Externally, the AMC-35 followed the largely accepted and conventional tank design practices of the time. The design consisted of a suspended hull with a short hull superstructure capped by a traversing turret containing the main armament. Interestingly, the AMC-35 represented one of only a handful of indigenous French tank designs to feature a multi-person turret emplacement - most were centered around a single operator who was required to not only command the vehicle but also aim, fire and reload the guns in the heat of combat. The track arrangements consisted of five road wheels to a hull side four of the wheels set as pairs, the front-most wheel being separated from the arrangement. The suspension system consisted of horizontal rubber-sprung "scissor" bogies. The drive sprockets were at the front of the hull with the track idlers at the rear. The engine was also fitted to the rear to allow for the crew, ammunition storage and transmission system in the front. The driver managed a position in the front left of the hull superstructure with the commander and gunner stationed in the turret - there was no dedicated loader for the weapons, a common position found on other medium-class tanks of World War 2. The glacis plate was multi-sectioned but nearly horizontal at the base of hull superstructure. The crew could use various external areas of the vehicle for additional storage of track sections, extra road wheels, tow cables or "pioneer tools" as needed. The turret sported multiple sloped facings for basic ballistics protection. With its Renault water-cooled 4-cylinder gasoline -fueled engine, the AMC-35 managed a top road speed of 26 miles per hour - well below the initial 30 mile per hour requirement - and a road range of approximately 100 miles.
Primary armament centered around a 47mm main gun (French SA35 L/32 or Belgian FRC series depending on production model) fitted centrally in the traversing turret. To its left was a coaxial 7.5mm machine gun (of the Reibel or Hotchkiss brand) tied to the elevations of the main gun. The turret was also completed with a roof-mounted access hatch and several vision ports. The driver was given a rectangular vision port with an armored fold-down visor. The machine gun could defend the vehicle from enemy infantry grenade attacks often exercised against tanker crews.
Production of the AMC 35 by Renault/AMX spanned from November of 1938 to January of 1940 with an estimated 57 vehicles being built in all. In the initial production run, only ten to twelve AMC-35 tanks were completed and these were shipped to Belgian to cover a failed AMC-34 Light Tank procurement order (the order was canceled due to poor performance exhibited by the received evaluation vehicle with the Belgians paying a hefty fine in return). It was not until the events of 1939 that production of the AMC-35 ramped up for the German Army was on the move in several brazen offensives - including the eventual invasion of Poland in conjunction with the Red Army in October, an action that turned out to be the historical "official" start of World War 2. The French held 47 AMC-35 examples in inventory at the beginning of 1940 and, in May of that year, the attention of Hitler and his seemingly unstoppable military turned to Belgium and France with an invasion commencing on the 10th.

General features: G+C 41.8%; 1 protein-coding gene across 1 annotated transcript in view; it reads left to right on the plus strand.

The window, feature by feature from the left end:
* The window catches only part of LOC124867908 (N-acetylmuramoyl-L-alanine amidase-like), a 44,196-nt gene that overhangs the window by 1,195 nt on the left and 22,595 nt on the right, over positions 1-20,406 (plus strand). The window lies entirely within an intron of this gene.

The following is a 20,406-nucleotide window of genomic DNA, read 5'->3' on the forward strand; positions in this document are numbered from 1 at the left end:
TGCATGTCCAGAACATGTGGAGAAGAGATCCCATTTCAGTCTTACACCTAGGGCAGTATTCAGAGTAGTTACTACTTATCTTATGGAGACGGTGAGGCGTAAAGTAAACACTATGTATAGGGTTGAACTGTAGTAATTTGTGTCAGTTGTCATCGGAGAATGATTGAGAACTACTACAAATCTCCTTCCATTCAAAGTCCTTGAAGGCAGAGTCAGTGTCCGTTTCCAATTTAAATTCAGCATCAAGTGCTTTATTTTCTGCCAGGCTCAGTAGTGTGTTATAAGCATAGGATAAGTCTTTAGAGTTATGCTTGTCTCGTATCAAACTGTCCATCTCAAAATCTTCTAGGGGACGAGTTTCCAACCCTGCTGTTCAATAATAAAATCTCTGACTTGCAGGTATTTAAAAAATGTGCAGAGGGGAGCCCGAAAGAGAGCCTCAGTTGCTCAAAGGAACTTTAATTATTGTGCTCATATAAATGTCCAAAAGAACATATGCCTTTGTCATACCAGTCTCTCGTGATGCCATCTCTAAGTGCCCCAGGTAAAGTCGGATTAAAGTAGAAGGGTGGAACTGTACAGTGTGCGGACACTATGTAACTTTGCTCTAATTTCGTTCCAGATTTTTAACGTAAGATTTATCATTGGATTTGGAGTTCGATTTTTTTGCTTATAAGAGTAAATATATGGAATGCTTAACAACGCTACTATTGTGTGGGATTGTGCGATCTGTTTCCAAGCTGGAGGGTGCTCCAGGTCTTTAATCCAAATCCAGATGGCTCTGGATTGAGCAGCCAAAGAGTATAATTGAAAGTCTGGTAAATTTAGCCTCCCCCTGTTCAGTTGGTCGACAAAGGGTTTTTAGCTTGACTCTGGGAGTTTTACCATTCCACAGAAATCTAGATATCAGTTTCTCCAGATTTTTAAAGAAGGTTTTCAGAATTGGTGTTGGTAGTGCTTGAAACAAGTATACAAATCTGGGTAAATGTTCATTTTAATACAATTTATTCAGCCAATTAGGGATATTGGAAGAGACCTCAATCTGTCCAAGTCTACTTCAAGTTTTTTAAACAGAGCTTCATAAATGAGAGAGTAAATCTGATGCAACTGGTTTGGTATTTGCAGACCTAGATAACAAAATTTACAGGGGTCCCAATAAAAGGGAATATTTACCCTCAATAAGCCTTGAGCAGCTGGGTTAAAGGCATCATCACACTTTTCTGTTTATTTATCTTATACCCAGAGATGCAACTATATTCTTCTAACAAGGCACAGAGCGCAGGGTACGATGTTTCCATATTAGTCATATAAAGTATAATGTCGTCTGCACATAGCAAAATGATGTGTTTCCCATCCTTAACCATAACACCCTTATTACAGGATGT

The Belgian AMC-35 tanks were sent into action against the German Werhmacht, at least eight such tanks forming into a Belgian Army cavalry squadron. In the first day of fighting, half of these were lost to skillful use of German anti-tank guns (37mm) while a further pair were lost to mechanical issues and left by their crews. The final two in service managed to survive the fighting only to be eventually handed over to the German victors on May 28th, 1940 - Belgium's surrender.
This left stunned French warplanners without the expected defensive buffer along their north. French authorities were also slow to react to the quickly unfolding events and even lacked trained crews in which to field with their newly-minted AMC-35 Cavalry Tanks. Eventually, numbers swelled to usable totals but her assigned crews did not hold their tanks in high regard - the systems still proved unreliable in-the-field and were considered limited in respect to their actual combat qualities. Once German forces pushed through Sedan, the AMC-35 was finally sent to war to fight under its national banner. However, all this proved too late for the French capital city of Paris was taken by the Germans on June 14th - an armistice being signed on June 22nd. France proper was officially out of the war, its government now relocated and the Germans taking in a stunning victory over their neighboring rivals who had humiliated them in the world war prior.
Despite the loss of France, the AMC-35 soldiered on in a limited role afterwards for the Germans required services of a security nature to help keep the peace across newly conquered territories. As such, existing AMC-35s were reconstituted by the German Army under the designation of "PzKpfW AMC 738(f)". To help train its troops in the use of the foreign machine, a separate designation - "PzKpfW AMC 738(b)" - was used to mark training vehicles. Beyond that, the legacy of the AMC-35 was a rather unspectacular and forgettable affair by historical standards.
In some of the available texts - particularly those of French origin - the AMC-35 may be referred to as the "Renault ACG-1". This is due to the development of a single "one-off" proposed dedicated 75mm-armed tank destroyer known as the "Renault ACG-2". This design was not accepted into serial production.